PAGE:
Although there have been numerous controlled studies of acupuncture, there is no condition for which acupuncture's supporting evidence is strong. 185,227<![CDATA]> There are several reasons for this, but one is fundamental: even with the best of intentions, it is difficult to properly ascertain the effectiveness of a hands-on therapy such as acupuncture.
Only one form of study can truly prove that a treatment is effective: the double-blind, placebo-controlled trial. However, it isn’t easy to fit acupuncture into a study design of this type. One problem is designing a form of placebo acupuncture, and an even more challenging problem is to keep participants and practitioners in the dark regarding who is receiving real acupuncture and who is receiving fake. But without such blinding, the results of the study can be skewed by numerous factors. For a discussion of these factors, see
In an attempt to approximate double-blind studies of acupuncture, researchers have resorted to a number of clever techniques. Perhaps the most common involves sham acupuncture. In such studies, a fake version of acupuncture is used to keep participants in the dark. However, because the acupuncturist knows that this is a fake treatment, he or she may subtly convey a lack of confidence in the outcome. Such studies are called single-blind and are not fully trustworthy. (The only exception are studies in which the patient is anesthetized prior to the acupuncture, and is therefore, presumably, incapable of receiving this sort of "top spin.")
To get around this problem and produce a truly double-blind study, some studies may employ technicians trained only to insert needles, rather than real acupuncturists. Such technicians might be given a list of real acupuncture points or phony acupuncture points, without being told which is which. However, it is not reasonable to suppose that an essentially untrained technician can give an acupuncture treatment as effective as that of a real acupuncturist. Furthermore, using a fixed set of points to treat a problem is not true to traditional acupuncture, which always individualizes treatment to the person.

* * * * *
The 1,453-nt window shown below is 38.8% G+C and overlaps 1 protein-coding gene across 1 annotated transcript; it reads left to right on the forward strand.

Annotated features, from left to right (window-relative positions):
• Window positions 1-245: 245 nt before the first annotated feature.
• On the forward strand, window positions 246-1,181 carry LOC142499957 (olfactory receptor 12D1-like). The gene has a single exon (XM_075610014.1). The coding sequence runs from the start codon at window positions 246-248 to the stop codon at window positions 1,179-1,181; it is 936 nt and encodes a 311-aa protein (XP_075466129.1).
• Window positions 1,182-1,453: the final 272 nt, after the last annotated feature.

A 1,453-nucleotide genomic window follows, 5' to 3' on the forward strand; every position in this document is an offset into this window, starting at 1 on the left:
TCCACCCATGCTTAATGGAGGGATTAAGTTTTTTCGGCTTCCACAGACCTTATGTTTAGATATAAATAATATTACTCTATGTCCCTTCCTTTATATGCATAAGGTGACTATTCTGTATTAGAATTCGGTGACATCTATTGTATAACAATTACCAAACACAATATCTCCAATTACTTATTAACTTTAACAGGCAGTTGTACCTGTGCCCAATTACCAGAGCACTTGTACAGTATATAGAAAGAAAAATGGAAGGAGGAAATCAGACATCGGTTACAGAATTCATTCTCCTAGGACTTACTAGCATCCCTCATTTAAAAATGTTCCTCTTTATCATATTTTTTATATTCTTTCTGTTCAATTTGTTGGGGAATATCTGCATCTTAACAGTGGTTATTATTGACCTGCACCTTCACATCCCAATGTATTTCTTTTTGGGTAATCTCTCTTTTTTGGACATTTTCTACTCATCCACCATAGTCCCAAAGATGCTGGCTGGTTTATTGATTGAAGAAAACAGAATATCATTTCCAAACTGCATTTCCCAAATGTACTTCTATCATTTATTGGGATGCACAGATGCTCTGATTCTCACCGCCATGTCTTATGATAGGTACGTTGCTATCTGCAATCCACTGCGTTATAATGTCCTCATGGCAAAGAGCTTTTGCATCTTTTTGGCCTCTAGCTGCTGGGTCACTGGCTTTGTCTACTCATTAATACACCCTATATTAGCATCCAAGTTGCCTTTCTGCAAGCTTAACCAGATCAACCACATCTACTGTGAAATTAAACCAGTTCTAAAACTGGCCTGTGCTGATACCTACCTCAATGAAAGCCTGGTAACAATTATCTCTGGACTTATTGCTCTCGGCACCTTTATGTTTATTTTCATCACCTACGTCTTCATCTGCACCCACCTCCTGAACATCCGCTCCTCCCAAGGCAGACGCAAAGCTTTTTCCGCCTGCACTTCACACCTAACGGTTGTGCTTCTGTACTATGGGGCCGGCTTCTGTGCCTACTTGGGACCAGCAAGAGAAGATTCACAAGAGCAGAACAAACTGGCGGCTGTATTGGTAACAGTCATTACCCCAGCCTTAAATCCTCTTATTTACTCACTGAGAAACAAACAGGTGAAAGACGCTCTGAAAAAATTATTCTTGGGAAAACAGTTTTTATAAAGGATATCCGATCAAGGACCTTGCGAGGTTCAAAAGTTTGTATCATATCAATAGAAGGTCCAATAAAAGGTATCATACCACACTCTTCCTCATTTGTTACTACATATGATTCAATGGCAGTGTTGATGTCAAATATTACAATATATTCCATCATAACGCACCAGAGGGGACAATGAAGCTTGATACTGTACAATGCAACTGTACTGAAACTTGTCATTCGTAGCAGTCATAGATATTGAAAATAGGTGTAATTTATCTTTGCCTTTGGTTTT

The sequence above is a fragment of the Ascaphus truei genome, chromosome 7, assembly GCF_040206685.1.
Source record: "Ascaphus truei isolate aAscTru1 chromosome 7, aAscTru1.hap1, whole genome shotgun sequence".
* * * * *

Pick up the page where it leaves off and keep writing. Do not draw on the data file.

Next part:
Another approach is to use real acupuncturists to deliver treatment, but to have a separate person evaluate the effects of that treatment. Such studies may be described as partially double-blind (or observer blind); they prevent researchers from biasing their own observations, but they still don't eliminate the problem that the acupuncturist might communicate confidence (or lack of it) to the participants. The placebo effect in acupuncture is very sensitive to expectation; in one study, patients who believed they were getting real acupuncture experienced benefits and those who believed they were getting fake acupuncture failed to experience benefits.
Despite their limitations, most of the best studies available at present are the single-blind or partially double-blind designs described earlier. Although imperfect, they at least can give us some idea whether true acupuncture might be effective.